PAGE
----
If one needed to cite a reason why the ignition interlock was invented, one might offer the name Christian J. Finkney.
An ignition interlock, or car breathalyzer, is a device that prevents a vehicle from starting if the driver has been drinking. It was invented not strictly because of Mr. Finckney but because he exemplifies a rule that experts in the world of law enforcement know: license suspensions don’t work.
Mr. Finkney of Wyoming, New York had his own license revoked for an alcohol-related driving conviction. He proceeded to drive his girlfriend’s car no less than 18 times. We know the precise number of times because the girlfriend’s car was equipped with an ignition interlock. In New York State interlocks also require a camera to be installed, so that authorities can verify that the person driving is also the person who took the breath test.
- Driving while suspended
- Facilitating unlicensed operation of a car
- Circumventing of an interlock device (Boatwright was seen breathing into the device so that Finkney could drive, despite having presumably drunk alcohol)
Usually recitals of crimes like these end with a cry of “take away their licenses!” But Finkney had no license. In fact, more than half of all drivers with suspended licenses drive under suspension. Suspension is a well-meaning but ineffective way to punish violators. And when the offense is drunk driving, suspension places other drivers, bicyclists and pedestrians in danger. Because a drunk driver, if suspended, will more than likely drink and drive again.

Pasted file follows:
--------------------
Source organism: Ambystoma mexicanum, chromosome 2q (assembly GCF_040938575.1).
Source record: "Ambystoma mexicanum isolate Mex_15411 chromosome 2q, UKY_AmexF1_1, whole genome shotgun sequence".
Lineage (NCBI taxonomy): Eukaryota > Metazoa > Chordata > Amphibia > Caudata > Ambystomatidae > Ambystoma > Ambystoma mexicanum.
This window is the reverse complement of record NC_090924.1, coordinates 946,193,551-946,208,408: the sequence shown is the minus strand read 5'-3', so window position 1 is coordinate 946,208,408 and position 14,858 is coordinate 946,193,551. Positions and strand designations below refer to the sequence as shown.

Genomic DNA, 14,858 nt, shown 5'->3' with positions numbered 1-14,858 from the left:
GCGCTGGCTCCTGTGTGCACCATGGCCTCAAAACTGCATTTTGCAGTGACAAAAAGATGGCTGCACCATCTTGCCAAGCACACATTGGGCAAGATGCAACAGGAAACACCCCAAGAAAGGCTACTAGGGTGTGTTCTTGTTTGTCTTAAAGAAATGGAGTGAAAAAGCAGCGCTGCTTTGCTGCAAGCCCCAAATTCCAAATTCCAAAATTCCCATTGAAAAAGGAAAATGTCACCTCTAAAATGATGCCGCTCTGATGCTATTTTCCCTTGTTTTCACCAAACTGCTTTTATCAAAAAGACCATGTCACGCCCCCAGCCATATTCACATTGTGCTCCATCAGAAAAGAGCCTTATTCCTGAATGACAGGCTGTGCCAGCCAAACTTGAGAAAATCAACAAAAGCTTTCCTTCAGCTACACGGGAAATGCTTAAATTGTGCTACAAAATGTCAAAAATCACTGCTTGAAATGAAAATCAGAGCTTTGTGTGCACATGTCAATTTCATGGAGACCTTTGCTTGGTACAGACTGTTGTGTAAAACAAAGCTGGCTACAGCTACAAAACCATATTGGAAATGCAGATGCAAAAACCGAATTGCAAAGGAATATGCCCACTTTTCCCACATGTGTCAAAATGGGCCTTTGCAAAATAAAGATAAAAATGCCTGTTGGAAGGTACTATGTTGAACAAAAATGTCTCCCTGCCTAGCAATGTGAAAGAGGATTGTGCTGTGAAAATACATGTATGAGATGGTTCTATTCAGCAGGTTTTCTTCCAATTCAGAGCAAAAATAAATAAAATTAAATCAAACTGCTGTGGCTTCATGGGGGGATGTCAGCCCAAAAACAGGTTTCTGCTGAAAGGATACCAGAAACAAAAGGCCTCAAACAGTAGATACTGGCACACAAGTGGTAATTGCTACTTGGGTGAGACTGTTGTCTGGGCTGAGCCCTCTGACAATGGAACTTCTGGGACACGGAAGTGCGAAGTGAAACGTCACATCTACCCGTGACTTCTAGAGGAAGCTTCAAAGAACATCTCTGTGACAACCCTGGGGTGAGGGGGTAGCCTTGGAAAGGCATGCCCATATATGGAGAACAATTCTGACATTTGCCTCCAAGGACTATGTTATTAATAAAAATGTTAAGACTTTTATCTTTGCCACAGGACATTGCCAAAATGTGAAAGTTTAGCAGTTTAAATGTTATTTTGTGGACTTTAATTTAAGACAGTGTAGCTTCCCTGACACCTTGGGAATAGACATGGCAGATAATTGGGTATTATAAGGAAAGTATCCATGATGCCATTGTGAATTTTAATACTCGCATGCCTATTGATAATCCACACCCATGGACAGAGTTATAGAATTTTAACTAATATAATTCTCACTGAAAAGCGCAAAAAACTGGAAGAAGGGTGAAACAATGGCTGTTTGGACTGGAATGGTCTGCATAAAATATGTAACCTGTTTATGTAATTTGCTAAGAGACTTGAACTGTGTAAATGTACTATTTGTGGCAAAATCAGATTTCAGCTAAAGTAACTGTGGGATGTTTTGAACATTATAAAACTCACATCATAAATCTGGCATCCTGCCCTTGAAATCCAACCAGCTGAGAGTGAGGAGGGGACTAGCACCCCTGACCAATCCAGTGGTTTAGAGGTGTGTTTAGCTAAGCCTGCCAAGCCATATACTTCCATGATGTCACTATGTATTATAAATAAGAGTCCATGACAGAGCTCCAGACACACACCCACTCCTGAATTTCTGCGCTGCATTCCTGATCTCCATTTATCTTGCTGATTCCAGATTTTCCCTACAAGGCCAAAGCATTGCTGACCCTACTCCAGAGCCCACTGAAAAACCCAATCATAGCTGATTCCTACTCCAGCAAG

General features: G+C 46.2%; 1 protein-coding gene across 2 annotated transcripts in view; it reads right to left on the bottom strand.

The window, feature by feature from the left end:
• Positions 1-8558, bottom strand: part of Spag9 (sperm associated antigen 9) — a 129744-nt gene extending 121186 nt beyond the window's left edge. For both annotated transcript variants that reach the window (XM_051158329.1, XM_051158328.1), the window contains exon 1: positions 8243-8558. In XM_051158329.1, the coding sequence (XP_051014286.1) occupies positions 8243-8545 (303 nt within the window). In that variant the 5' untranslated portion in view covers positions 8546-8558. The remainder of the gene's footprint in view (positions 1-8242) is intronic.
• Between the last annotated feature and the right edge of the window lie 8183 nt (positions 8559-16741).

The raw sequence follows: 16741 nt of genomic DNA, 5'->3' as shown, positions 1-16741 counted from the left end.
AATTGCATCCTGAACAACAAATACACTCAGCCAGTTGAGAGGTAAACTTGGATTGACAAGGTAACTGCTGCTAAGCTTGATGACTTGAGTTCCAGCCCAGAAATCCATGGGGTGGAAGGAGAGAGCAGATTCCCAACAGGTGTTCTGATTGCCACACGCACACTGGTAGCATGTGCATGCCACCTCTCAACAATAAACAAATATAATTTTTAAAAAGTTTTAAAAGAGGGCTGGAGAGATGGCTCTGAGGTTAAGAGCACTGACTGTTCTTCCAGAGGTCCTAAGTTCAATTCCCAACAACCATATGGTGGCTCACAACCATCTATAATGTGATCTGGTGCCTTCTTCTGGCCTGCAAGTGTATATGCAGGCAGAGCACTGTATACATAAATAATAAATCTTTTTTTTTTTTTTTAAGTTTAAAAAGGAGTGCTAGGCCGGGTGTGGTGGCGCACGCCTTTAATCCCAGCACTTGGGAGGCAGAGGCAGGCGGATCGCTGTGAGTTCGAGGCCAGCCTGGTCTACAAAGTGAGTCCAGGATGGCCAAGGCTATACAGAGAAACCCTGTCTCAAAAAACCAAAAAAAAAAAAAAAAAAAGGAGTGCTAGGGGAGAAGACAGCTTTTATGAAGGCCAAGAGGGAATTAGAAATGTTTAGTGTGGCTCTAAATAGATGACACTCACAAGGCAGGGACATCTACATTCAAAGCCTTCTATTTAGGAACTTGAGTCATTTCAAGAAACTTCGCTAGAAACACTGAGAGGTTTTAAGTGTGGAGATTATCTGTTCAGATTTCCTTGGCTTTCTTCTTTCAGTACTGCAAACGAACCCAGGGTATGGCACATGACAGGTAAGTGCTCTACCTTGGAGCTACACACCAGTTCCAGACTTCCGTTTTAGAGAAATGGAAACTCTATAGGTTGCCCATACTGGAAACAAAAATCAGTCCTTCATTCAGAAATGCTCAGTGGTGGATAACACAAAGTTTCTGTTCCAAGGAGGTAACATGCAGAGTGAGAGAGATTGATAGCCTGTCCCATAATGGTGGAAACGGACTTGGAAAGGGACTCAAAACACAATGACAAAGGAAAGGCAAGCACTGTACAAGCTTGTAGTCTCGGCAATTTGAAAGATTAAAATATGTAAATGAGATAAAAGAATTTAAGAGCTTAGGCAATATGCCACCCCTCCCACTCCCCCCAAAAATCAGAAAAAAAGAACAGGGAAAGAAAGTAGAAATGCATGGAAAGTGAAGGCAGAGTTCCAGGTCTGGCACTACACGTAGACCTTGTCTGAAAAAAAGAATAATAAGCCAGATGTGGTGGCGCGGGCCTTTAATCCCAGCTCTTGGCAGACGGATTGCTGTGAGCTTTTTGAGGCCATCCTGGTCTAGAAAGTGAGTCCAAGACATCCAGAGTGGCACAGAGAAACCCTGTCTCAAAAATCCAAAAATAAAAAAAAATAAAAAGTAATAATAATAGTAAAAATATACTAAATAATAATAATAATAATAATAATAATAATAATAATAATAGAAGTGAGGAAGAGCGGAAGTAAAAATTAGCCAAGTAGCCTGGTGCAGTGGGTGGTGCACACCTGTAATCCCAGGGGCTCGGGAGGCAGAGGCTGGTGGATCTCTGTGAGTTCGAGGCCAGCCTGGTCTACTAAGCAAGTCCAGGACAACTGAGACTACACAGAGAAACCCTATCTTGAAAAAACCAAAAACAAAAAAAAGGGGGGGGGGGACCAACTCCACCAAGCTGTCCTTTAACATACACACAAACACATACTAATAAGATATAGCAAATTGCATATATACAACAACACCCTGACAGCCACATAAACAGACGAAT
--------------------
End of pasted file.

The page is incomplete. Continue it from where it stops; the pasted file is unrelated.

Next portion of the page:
Most offenders, after being required to install an ignition interlock, do not drive drunk while in the interlock program. Interlocks are proven to reduce recidivism among drunk drivers. And in the case of incorrigible re-offenders such as the subject of today’s post, the interlock/camera combination will do its job and alert the authorities.